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Water giant pours £250,000 into new equipment

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A water giant poured £250,000 into new engineering equipment at Glyndŵr University.

The Wrexham University has enjoyed a fruitful seven-year relationship with United Utilities, reinforcing its ties with business and importance to industry. 

Employees from the UK heavyweight – which has waste and wastewater treatment sites across the North West - are currently studying on undergraduate degrees in Industrial Engineering – Automation, Instrumentation and Control, Automated Plant and Control Systems and an MPhil/PhD in Science, Engineering, and Technology.

The company also helped forge links between Glyndŵr and leading engineering and technology group Siemens, which kindly supplied the department with £125,000 worth of machinery at a reduced cost.

Reg Holme, Principal Lecturer in Electrical Engineering, said the union between Glyndŵr University and United Utilities is long-established and has produced impressive results.

He hopes other process-related sectors will see the benefits of teaming-up with the Welsh institution.

“Over the years United Utilities has donated and paid for up to £250,000 worth of new equipment, which has helped us to give their workers the best possible engineering training and education,” said Reg.

“We have an excellent relationship and they’ve helped us to develop our curriculum so the students are given exactly what’s needed for them to progress onto the next level of their careers.”

Among those studying at the University is 37-year-old James Robinson (pictured).

Originally from Scarborough and now living in Wrexham, he studied for a degree In Electrical and Electronic Engineering in 1994 before joining United Utilities 10 years ago and returning to Glyndŵr University to take on a PhD.

Now working as a senior ICA engineer, James encourages other companies to follow United Utilities’ lead and join forces with Glyndŵr to deliver courses specific to their industry.

He has worked closely with Reg since 2005, developing the Automation Instrumentation and Control (AIC) Foundation Degree.

“We’ve worked closely with Reg and the university over the years to bring through students and tailor the courses to their needs,” said James.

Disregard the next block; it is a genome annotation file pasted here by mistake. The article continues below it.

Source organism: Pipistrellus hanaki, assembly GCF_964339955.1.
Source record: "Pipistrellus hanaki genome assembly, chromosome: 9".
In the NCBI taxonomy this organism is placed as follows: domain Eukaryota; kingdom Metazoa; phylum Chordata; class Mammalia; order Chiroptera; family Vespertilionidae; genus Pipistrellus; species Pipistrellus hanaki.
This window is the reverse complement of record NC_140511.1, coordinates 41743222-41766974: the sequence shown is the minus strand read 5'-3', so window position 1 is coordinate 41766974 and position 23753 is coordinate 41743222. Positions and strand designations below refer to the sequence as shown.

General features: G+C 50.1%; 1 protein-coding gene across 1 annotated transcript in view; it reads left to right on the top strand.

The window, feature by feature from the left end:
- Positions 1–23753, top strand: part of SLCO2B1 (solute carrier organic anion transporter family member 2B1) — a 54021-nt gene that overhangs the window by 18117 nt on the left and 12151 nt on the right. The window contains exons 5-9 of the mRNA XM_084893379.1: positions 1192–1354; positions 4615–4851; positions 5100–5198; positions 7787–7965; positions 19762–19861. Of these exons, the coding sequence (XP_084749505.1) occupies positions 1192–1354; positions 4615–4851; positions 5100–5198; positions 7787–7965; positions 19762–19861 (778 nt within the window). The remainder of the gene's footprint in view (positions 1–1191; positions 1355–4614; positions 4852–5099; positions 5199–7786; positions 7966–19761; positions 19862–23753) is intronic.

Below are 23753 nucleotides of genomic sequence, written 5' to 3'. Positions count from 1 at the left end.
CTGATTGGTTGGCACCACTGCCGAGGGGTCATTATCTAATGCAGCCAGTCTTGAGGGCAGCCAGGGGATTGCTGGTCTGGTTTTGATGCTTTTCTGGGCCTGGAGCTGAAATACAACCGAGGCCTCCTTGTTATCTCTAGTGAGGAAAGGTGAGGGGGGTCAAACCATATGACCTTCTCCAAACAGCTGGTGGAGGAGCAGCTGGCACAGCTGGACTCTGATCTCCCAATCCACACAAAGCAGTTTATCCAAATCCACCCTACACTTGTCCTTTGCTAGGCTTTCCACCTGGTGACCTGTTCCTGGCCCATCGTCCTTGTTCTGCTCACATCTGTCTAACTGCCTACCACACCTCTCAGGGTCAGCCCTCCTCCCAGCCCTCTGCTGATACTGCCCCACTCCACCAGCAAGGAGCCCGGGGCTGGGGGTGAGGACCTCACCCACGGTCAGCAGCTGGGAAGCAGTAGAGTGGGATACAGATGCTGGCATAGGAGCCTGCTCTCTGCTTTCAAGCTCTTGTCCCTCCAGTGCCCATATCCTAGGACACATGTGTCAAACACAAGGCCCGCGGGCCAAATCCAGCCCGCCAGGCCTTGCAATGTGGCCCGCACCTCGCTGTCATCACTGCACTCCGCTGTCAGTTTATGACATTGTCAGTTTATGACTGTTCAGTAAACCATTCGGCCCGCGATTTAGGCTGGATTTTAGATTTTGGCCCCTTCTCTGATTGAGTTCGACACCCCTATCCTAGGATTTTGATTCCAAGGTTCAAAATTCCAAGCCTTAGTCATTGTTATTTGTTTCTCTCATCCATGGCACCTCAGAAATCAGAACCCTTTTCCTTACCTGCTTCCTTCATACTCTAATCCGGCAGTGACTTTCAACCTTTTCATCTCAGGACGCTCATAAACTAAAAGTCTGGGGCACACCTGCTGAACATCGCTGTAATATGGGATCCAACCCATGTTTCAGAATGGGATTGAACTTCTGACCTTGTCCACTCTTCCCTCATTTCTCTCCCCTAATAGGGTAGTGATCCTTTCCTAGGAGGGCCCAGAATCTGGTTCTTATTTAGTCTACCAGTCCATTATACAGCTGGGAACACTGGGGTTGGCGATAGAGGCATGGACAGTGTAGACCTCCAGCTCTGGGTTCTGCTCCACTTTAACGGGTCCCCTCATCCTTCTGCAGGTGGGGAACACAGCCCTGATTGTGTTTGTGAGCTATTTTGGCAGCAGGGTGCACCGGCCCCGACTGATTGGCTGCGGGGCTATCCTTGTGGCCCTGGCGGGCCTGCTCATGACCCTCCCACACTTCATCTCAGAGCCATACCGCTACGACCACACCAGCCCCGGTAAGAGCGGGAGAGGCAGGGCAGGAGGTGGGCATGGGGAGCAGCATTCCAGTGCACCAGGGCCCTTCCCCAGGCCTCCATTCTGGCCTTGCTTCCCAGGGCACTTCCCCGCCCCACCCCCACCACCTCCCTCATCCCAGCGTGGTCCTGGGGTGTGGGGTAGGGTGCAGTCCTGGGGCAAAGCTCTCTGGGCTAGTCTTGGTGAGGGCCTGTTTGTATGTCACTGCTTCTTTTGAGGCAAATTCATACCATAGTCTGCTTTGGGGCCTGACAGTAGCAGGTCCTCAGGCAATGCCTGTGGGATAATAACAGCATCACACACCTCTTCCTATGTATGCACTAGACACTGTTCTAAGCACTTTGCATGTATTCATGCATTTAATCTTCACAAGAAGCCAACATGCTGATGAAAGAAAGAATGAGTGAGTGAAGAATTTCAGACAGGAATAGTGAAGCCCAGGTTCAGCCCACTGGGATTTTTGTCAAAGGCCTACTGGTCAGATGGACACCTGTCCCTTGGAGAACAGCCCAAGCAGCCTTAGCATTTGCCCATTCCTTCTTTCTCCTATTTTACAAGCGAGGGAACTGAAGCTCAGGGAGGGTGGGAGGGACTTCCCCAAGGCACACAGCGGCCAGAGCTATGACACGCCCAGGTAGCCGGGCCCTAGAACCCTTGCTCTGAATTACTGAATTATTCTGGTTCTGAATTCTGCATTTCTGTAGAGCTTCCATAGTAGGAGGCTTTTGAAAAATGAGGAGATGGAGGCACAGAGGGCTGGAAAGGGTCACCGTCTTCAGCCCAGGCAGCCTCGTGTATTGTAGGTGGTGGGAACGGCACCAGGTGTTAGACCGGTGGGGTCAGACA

“It’s been so important for us to have that input and feed back to the engineering department what works and what doesn’t. This has had an impact on the company itself, helping staff to develop and grow.”

James says that United Utilities – a FTSE 100 water utilities business – benefits from Glyndŵr University offering “an excellent balance of theory and practical” that will attract students for many years to come.

He added: “The team at Glyndŵr worked hard to meet our requirement of block release (instead of day release for the Foundation Degree), which helped us.

“Jointly we developed the module outline after hundreds of hours of meetings over a three year period; the management team and I had extensive input into the content.

“The key to the FDEng and the BEng success was that Glyndŵr University recognised and understood the workplace skills which were transferable and had a dedicated mentor to visit employees in the workplace, which is common during apprenticeships, but not common at HE level.

“I have worked very closely with the department to attract funding into the lab facility, and over the last four years around £250,000 has been invested.

“Glyndŵr uses the same modern equipment students will find in their own workplace – I genuinely believe no other university in the UK/Wales has had such a close relationship with industry.”

United Utilities supplies three million households across the UK – as well as 200,000 businesses – with clean, clear water via its 184 reservoirs, 96 water treatment works, 575 wastewater treatment sites and more than 72,000km of sewers.

Employee Jim Birks says the support of management helped him to cope with the pressure of balancing a busy job with higher education, especially as his wife if also studying for a degree.

The 44-year-old has already successfully navigated a foundation degree, a BEng degree in Instrumentation and Control Systems Engineering and is now studying for an MPhil/PhD at the Wrexham site.

He said: “It’s been hugely interesting and, even with my age and experience, has helped me to develop both personally and professionally.”

Glyndŵr University’s Engineering department unveiled a raft of new cutting-edge machines during the summer.

As well as an £80,000 Hurco 5-axis CNC mill, the University has also invested in a 3D printer, a CNC lathe, student lathes, a welding bay, tools and benches, pillar drills and a complete refurbishment of the Aeronautical and Mechanical Engineering workshops.

The move comes after the department’s last cohort achieved a staggering 24 first class degrees. The average figure for UK students gaining a First on an aeronautical and mechanical engineering degree is roughly 10%; at Glyndŵr University the figure was nearer 35%.

The University’s prestigious engineering curriculum and the equipment - including a Merlin Flight Simulator and supersonic wind tunnel - has helped attract the cream of overseas engineering to Wrexham.


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